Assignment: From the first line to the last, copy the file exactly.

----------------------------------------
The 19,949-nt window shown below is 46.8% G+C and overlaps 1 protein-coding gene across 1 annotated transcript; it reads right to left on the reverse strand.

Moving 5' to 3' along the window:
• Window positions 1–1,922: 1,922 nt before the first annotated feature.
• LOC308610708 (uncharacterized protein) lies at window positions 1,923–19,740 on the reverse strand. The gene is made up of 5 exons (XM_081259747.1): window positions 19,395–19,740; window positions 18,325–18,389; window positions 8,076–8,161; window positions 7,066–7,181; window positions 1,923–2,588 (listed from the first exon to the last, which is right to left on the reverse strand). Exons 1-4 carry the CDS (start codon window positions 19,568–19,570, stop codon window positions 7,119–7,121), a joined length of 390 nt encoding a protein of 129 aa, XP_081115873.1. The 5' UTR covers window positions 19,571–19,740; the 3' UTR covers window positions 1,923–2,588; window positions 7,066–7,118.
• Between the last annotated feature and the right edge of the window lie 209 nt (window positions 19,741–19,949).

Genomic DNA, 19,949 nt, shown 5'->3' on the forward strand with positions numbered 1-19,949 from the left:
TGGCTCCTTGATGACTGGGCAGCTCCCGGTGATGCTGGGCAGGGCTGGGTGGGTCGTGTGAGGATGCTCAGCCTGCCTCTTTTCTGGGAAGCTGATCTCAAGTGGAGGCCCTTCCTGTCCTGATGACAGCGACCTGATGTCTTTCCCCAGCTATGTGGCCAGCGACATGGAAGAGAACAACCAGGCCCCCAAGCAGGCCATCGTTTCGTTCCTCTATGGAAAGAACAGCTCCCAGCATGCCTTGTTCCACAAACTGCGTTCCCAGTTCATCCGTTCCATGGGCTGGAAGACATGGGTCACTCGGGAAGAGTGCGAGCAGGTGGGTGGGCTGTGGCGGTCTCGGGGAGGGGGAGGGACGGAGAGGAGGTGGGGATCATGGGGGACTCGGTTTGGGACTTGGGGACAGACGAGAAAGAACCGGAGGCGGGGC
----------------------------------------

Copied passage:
The 19,949-nt window shown below is 46.8% G+C and overlaps 1 protein-coding gene across 1 annotated transcript; it reads right to left on the reverse strand.

Moving 5' to 3' along the window:
• Window positions 1–1,922: 1,922 nt before the first annotated feature.
• LOC308610708 (uncharacterized protein) lies at window positions 1,923–19,740 on the reverse strand. The gene is made up of 5 exons (XM_081259747.1): window positions 19,395–19,740; window positions 18,325–18,389; window positions 8,076–8,161; window positions 7,066–7,181; window positions 1,923–2,588 (listed from the first exon to the last, which is right to left on the reverse strand). Exons 1-4 carry the CDS (start codon window positions 19,568–19,570, stop codon window positions 7,119–7,121), a joined length of 390 nt encoding a protein of 129 aa, XP_081115873.1. The 5' UTR covers window positions 19,571–19,740; the 3' UTR covers window positions 1,923–2,588; window positions 7,066–7,118.
• Between the last annotated feature and the right edge of the window lie 209 nt (window positions 19,741–19,949).

Genomic DNA, 19,949 nt, shown 5'->3' on the forward strand with positions numbered 1-19,949 from the left:
TGGCTCCTTGATGACTGGGCAGCTCCCGGTGATGCTGGGCAGGGCTGGGTGGGTCGTGTGAGGATGCTCAGCCTGCCTCTTTTCTGGGAAGCTGATCTCAAGTGGAGGCCCTTCCTGTCCTGATGACAGCGACCTGATGTCTTTCCCCAGCTATGTGGCCAGCGACATGGAAGAGAACAACCAGGCCCCCAAGCAGGCCATCGTTTCGTTCCTCTATGGAAAGAACAGCTCCCAGCATGCCTTGTTCCACAAACTGCGTTCCCAGTTCATCCGTTCCATGGGCTGGAAGACATGGGTCACTCGGGAAGAGTGCGAGCAGGTGGGTGGGCTGTGGCGGTCTCGGGGAGGGGGAGGGACGGAGAGGAGGTGGGGATCATGGGGGACTCGGTTTGGGACTTGGGGACAGACGAGAAAGAACCGGAGGCGGGGC